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Friday, July 12, 2013

Being Acclimated

 This past Sunday we were out doing a training ride for the Dallas-Fort Worth "Tour de cure" on August 3rd.  One of the coordinators for these rides is my buddy Don and he is real good about rotating our rides throughout the DFW metroplex.  DFW is like 80 miles wide by 100 miles long so basically half of Texas and parts of Oklahoma are considered DFW.  The day was a low humidity of 20% but the temperature was 88 degrees at the start and moved up to 96 by around afternoon.  From the beginning we knew we had a two group pack, one consisting of faster paced individuals and a second group of slower paced individuals.  The rides are always "no drop" which means no man, woman, child, or diabetic is left behind.  Things were rolling good (besides the usual traffic) until the heat took out a few riders at the 20 mile mark.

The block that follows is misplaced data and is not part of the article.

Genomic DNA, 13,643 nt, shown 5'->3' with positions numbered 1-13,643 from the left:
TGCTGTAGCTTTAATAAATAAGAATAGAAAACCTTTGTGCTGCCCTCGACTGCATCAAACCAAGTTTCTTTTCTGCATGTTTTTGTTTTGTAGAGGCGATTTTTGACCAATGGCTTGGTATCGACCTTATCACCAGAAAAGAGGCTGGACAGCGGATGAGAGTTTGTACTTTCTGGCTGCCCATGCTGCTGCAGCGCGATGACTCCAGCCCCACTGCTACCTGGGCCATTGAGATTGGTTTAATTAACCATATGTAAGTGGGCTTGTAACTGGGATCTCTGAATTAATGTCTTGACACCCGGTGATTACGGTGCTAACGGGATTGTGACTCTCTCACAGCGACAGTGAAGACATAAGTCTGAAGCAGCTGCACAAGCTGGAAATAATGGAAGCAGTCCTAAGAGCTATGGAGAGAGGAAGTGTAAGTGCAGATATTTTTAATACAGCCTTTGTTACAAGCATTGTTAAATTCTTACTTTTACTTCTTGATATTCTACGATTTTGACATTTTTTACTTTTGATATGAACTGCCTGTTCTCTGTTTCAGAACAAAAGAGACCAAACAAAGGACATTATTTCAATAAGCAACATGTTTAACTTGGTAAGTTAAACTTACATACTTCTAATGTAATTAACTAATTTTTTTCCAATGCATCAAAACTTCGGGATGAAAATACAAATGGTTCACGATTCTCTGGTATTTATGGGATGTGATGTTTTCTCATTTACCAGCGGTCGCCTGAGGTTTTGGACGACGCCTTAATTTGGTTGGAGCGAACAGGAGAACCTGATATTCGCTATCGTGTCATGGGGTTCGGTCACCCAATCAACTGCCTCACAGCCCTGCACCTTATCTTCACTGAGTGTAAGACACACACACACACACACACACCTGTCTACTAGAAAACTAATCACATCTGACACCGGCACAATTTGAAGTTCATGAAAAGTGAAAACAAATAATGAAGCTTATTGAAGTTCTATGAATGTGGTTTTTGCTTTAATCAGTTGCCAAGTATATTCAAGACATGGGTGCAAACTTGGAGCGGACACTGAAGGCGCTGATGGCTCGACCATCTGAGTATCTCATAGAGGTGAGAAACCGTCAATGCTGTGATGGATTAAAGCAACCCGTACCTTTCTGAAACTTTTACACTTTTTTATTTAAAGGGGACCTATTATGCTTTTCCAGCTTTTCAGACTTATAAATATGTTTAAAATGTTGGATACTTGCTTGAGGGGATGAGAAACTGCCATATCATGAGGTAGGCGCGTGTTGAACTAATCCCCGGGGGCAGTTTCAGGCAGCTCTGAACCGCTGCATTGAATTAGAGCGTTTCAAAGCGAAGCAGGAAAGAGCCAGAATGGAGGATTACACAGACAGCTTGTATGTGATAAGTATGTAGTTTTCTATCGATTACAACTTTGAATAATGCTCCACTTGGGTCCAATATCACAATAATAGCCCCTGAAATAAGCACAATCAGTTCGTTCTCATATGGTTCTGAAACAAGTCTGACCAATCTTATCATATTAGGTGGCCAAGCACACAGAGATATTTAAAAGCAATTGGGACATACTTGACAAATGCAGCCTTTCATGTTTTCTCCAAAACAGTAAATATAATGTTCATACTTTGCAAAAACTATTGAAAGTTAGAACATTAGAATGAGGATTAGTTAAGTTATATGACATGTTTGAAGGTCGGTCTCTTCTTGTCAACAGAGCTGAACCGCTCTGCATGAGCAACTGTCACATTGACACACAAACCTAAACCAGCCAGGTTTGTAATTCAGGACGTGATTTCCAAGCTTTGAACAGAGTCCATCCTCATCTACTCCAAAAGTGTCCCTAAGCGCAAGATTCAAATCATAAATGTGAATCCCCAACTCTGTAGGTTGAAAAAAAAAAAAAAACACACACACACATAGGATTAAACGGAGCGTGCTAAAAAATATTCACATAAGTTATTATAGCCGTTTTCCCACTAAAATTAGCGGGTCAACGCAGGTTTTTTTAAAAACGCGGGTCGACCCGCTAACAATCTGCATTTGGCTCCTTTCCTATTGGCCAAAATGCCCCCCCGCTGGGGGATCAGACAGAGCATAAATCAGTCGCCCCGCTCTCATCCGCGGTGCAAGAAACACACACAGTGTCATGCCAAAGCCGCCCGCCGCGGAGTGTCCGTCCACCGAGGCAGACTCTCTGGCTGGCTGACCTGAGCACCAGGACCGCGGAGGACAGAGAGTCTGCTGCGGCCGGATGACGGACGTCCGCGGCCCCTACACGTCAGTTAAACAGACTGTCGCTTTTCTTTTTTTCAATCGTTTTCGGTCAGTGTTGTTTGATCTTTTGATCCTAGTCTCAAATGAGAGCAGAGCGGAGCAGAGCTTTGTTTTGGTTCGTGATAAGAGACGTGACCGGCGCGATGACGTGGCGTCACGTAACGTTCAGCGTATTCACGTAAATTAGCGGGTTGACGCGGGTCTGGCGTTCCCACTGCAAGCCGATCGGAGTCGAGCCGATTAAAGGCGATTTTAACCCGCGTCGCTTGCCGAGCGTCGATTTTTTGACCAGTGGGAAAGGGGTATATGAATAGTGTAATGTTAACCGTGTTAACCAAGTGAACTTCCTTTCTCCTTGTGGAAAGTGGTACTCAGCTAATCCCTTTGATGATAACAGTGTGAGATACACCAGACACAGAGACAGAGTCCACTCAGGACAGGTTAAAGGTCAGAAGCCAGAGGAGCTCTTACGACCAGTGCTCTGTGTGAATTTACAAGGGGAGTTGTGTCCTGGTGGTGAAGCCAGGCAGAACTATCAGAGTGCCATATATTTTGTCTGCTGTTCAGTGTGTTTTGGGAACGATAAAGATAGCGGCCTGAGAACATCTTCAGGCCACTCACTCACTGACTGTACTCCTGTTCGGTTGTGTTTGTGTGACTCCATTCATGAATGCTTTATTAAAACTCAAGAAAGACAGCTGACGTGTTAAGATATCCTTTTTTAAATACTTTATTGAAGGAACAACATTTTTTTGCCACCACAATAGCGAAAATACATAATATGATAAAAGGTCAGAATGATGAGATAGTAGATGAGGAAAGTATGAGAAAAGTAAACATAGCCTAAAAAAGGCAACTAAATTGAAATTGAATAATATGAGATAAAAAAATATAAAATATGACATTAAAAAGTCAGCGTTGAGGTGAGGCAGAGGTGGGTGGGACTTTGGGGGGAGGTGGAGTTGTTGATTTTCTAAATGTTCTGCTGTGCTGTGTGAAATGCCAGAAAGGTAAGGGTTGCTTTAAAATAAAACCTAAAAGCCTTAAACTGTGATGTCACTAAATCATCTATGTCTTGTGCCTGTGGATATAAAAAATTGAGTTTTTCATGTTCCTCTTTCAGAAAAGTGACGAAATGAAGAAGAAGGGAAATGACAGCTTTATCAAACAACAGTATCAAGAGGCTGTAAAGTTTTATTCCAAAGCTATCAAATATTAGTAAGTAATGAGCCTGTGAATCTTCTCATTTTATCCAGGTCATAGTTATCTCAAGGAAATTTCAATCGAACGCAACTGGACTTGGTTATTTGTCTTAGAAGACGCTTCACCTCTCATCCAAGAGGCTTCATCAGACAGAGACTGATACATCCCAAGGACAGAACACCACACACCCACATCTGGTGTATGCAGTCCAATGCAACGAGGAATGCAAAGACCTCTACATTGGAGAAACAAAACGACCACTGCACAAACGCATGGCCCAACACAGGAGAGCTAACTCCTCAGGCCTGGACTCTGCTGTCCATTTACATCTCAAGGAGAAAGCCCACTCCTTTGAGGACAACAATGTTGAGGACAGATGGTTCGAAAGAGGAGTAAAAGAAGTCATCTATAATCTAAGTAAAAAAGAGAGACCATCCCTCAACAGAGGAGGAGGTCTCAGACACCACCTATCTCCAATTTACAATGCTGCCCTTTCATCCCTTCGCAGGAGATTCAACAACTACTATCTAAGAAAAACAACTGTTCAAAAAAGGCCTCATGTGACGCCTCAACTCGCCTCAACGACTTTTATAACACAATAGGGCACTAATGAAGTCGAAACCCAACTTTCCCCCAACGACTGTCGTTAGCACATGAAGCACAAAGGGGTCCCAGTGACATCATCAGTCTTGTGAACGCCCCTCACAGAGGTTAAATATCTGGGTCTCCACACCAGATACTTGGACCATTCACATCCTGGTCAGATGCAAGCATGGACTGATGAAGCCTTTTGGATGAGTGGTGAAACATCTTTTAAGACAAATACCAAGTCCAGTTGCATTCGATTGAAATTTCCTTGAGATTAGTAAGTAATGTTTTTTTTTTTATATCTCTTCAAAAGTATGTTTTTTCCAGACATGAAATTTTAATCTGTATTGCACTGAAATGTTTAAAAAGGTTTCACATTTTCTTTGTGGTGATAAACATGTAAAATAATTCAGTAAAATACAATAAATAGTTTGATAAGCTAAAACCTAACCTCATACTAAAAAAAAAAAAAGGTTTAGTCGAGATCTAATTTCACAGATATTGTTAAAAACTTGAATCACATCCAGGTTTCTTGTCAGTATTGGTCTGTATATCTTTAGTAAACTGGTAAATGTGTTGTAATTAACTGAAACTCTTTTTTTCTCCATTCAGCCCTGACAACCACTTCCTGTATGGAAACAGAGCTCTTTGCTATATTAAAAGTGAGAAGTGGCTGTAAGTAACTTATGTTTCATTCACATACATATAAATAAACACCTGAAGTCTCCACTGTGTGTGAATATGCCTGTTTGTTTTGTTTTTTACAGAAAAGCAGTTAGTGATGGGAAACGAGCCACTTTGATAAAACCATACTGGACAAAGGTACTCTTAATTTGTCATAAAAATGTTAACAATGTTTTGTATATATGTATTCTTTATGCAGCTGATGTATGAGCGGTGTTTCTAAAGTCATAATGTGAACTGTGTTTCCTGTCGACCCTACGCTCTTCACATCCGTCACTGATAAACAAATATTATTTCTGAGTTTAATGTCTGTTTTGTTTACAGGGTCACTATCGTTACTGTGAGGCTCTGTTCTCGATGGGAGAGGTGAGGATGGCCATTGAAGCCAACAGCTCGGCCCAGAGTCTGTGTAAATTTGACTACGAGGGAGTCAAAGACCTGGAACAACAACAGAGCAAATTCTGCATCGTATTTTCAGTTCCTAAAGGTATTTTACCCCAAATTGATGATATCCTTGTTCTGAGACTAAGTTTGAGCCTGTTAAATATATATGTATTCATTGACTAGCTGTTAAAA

There are always factors with exercise, training, and activities that we sometimes overlook.  Everyone on the ride this day was capable of doing the distance, keeping up with either group but one factor that alot of us forget to consider is acclimation.  You can train for a marathon on a treadmill in your living room all year and be ready for it but remember the marathon is outside and you don't get a TV to watch, fan blowing on you, towel hanging by your side, and air conditioning all the time.  The fact is training needs to be done in a simulation of what your event is going to be like.  The event might be hilly and if you only train on flat ground you will not do well, if the event is in August and you only train in the winter, you will not do well.  The ride was shortened for one of our riders and was pretty tough for a few others and I would say alot of this is because how many hours people spend indoors.  Oh yeah let me tell you my disclaimer as well:  I am not a doctor, medical person, clown, or actor.  I have diabetes and this blog is meant for things to stimulate your thinking and to get you to consider things.  None of this is advice and should not be taken that way.  So with that said I personally do what my friend Dr. Mark told me to do and that is first drink at least half your body weight in ounces of water.  Say you are 200 pounds then drink at least 100 ozs of water a day, every day.  Then, get your but outside as often as you can and learn your body to take the heat.  Finally know when to say when and prepare, train, and nutrient yourself properly.

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